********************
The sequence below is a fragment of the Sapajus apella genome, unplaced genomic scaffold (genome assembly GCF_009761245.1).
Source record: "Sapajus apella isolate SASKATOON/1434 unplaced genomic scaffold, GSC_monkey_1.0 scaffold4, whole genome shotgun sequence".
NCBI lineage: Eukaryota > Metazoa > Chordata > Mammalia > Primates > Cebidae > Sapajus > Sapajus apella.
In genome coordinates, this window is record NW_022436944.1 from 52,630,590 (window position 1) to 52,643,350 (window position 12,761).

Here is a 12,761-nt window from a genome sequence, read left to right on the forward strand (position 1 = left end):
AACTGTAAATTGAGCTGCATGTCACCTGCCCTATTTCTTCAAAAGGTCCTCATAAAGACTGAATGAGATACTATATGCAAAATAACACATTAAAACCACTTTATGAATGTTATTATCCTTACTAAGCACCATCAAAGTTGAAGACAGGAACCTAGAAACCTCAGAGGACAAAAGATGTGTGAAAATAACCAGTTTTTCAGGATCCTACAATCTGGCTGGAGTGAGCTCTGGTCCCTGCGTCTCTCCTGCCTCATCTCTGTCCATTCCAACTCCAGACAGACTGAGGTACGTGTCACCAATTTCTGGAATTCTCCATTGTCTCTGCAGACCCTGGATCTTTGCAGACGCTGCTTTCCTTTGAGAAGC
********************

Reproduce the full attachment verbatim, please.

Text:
The sequence below is a fragment of the Sapajus apella genome, unplaced genomic scaffold (genome assembly GCF_009761245.1).
Source record: "Sapajus apella isolate SASKATOON/1434 unplaced genomic scaffold, GSC_monkey_1.0 scaffold4, whole genome shotgun sequence".
NCBI lineage: Eukaryota > Metazoa > Chordata > Mammalia > Primates > Cebidae > Sapajus > Sapajus apella.
In genome coordinates, this window is record NW_022436944.1 from 52,630,590 (window position 1) to 52,643,350 (window position 12,761).

Here is a 12,761-nt window from a genome sequence, read left to right on the forward strand (position 1 = left end):
AACTGTAAATTGAGCTGCATGTCACCTGCCCTATTTCTTCAAAAGGTCCTCATAAAGACTGAATGAGATACTATATGCAAAATAACACATTAAAACCACTTTATGAATGTTATTATCCTTACTAAGCACCATCAAAGTTGAAGACAGGAACCTAGAAACCTCAGAGGACAAAAGATGTGTGAAAATAACCAGTTTTTCAGGATCCTACAATCTGGCTGGAGTGAGCTCTGGTCCCTGCGTCTCTCCTGCCTCATCTCTGTCCATTCCAACTCCAGACAGACTGAGGTACGTGTCACCAATTTCTGGAATTCTCCATTGTCTCTGCAGACCCTGGATCTTTGCAGACGCTGCTTTCCTTTGAGAAGC